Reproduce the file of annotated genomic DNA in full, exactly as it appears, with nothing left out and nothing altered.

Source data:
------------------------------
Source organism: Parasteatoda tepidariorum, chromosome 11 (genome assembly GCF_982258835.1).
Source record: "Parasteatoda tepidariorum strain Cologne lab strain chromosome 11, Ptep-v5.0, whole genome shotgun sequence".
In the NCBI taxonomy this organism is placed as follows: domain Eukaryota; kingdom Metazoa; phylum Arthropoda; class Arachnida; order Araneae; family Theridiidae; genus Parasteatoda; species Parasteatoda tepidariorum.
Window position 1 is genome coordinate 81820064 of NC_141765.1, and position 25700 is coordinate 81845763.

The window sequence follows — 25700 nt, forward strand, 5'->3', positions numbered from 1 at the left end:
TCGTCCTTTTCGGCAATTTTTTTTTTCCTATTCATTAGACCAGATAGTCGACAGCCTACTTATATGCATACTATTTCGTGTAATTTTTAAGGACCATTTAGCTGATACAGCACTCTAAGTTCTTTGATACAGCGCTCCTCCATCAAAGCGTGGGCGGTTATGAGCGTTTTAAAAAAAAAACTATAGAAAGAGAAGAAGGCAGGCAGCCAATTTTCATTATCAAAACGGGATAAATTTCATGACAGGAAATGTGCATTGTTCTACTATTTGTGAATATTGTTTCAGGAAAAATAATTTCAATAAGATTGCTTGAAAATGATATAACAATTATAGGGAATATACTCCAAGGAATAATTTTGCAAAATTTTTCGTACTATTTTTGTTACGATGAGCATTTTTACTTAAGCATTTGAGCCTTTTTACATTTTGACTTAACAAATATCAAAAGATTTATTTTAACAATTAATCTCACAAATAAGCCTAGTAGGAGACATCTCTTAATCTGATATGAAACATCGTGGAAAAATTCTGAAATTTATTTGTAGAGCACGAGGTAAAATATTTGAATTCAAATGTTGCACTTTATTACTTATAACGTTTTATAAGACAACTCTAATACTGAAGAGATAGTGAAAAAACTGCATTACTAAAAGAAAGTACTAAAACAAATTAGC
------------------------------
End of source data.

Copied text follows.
Source organism: Parasteatoda tepidariorum, chromosome 11 (genome assembly GCF_982258835.1).
Source record: "Parasteatoda tepidariorum strain Cologne lab strain chromosome 11, Ptep-v5.0, whole genome shotgun sequence".
In the NCBI taxonomy this organism is placed as follows: domain Eukaryota; kingdom Metazoa; phylum Arthropoda; class Arachnida; order Araneae; family Theridiidae; genus Parasteatoda; species Parasteatoda tepidariorum.
Window position 1 is genome coordinate 81820064 of NC_141765.1, and position 25700 is coordinate 81845763.

The window sequence follows — 25700 nt, forward strand, 5'->3', positions numbered from 1 at the left end:
TCGTCCTTTTCGGCAATTTTTTTTTTCCTATTCATTAGACCAGATAGTCGACAGCCTACTTATATGCATACTATTTCGTGTAATTTTTAAGGACCATTTAGCTGATACAGCACTCTAAGTTCTTTGATACAGCGCTCCTCCATCAAAGCGTGGGCGGTTATGAGCGTTTTAAAAAAAAAACTATAGAAAGAGAAGAAGGCAGGCAGCCAATTTTCATTATCAAAACGGGATAAATTTCATGACAGGAAATGTGCATTGTTCTACTATTTGTGAATATTGTTTCAGGAAAAATAATTTCAATAAGATTGCTTGAAAATGATATAACAATTATAGGGAATATACTCCAAGGAATAATTTTGCAAAATTTTTCGTACTATTTTTGTTACGATGAGCATTTTTACTTAAGCATTTGAGCCTTTTTACATTTTGACTTAACAAATATCAAAAGATTTATTTTAACAATTAATCTCACAAATAAGCCTAGTAGGAGACATCTCTTAATCTGATATGAAACATCGTGGAAAAATTCTGAAATTTATTTGTAGAGCACGAGGTAAAATATTTGAATTCAAATGTTGCACTTTATTACTTATAACGTTTTATAAGACAACTCTAATACTGAAGAGATAGTGAAAAAACTGCATTACTAAAAGAAAGTACTAAAACAAATTAGC